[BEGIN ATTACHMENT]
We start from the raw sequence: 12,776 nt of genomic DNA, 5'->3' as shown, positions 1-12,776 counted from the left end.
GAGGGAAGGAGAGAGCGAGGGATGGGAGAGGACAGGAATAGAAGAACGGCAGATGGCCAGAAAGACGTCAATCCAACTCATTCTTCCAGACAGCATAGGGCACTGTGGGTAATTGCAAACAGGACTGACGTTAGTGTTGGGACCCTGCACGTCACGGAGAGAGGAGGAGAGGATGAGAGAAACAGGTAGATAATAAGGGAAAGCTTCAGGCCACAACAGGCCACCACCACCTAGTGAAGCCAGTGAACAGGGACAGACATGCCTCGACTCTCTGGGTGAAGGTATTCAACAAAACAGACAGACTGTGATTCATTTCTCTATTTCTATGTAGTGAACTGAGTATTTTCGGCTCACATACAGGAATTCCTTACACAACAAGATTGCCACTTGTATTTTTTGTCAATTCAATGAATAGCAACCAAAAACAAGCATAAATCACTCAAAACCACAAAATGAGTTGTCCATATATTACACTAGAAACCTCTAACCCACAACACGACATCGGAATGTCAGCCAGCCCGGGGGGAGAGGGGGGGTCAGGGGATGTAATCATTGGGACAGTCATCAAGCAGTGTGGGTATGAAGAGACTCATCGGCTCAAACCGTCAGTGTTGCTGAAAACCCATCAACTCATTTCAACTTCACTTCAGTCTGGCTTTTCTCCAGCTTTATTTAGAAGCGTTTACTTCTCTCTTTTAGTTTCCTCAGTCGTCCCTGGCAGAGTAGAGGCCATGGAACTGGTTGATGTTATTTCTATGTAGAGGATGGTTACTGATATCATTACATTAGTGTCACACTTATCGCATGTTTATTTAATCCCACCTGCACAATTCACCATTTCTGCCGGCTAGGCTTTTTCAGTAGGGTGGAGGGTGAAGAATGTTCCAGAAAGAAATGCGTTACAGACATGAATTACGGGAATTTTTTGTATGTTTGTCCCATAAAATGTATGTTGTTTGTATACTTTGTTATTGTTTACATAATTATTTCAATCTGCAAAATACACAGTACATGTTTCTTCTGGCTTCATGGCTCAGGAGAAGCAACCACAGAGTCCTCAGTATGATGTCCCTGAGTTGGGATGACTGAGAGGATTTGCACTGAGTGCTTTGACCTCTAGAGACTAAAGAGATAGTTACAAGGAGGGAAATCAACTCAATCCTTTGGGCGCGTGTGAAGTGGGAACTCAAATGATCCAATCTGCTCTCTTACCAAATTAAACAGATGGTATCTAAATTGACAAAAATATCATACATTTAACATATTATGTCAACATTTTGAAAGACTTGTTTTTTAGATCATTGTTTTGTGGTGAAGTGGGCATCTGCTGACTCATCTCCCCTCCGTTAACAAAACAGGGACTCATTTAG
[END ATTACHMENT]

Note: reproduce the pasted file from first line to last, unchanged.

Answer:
We start from the raw sequence: 12,776 nt of genomic DNA, 5'->3' as shown, positions 1-12,776 counted from the left end.
GAGGGAAGGAGAGAGCGAGGGATGGGAGAGGACAGGAATAGAAGAACGGCAGATGGCCAGAAAGACGTCAATCCAACTCATTCTTCCAGACAGCATAGGGCACTGTGGGTAATTGCAAACAGGACTGACGTTAGTGTTGGGACCCTGCACGTCACGGAGAGAGGAGGAGAGGATGAGAGAAACAGGTAGATAATAAGGGAAAGCTTCAGGCCACAACAGGCCACCACCACCTAGTGAAGCCAGTGAACAGGGACAGACATGCCTCGACTCTCTGGGTGAAGGTATTCAACAAAACAGACAGACTGTGATTCATTTCTCTATTTCTATGTAGTGAACTGAGTATTTTCGGCTCACATACAGGAATTCCTTACACAACAAGATTGCCACTTGTATTTTTTGTCAATTCAATGAATAGCAACCAAAAACAAGCATAAATCACTCAAAACCACAAAATGAGTTGTCCATATATTACACTAGAAACCTCTAACCCACAACACGACATCGGAATGTCAGCCAGCCCGGGGGGAGAGGGGGGGTCAGGGGATGTAATCATTGGGACAGTCATCAAGCAGTGTGGGTATGAAGAGACTCATCGGCTCAAACCGTCAGTGTTGCTGAAAACCCATCAACTCATTTCAACTTCACTTCAGTCTGGCTTTTCTCCAGCTTTATTTAGAAGCGTTTACTTCTCTCTTTTAGTTTCCTCAGTCGTCCCTGGCAGAGTAGAGGCCATGGAACTGGTTGATGTTATTTCTATGTAGAGGATGGTTACTGATATCATTACATTAGTGTCACACTTATCGCATGTTTATTTAATCCCACCTGCACAATTCACCATTTCTGCCGGCTAGGCTTTTTCAGTAGGGTGGAGGGTGAAGAATGTTCCAGAAAGAAATGCGTTACAGACATGAATTACGGGAATTTTTTGTATGTTTGTCCCATAAAATGTATGTTGTTTGTATACTTTGTTATTGTTTACATAATTATTTCAATCTGCAAAATACACAGTACATGTTTCTTCTGGCTTCATGGCTCAGGAGAAGCAACCACAGAGTCCTCAGTATGATGTCCCTGAGTTGGGATGACTGAGAGGATTTGCACTGAGTGCTTTGACCTCTAGAGACTAAAGAGATAGTTACAAGGAGGGAAATCAACTCAATCCTTTGGGCGCGTGTGAAGTGGGAACTCAAATGATCCAATCTGCTCTCTTACCAAATTAAACAGATGGTATCTAAATTGACAAAAATATCATACATTTAACATATTATGTCAACATTTTGAAAGACTTGTTTTTTAGATCATTGTTTTGTGGTGAAGTGGGCATCTGCTGACTCATCTCCCCTCCGTTAACAAAACAGGGACTCATTTAG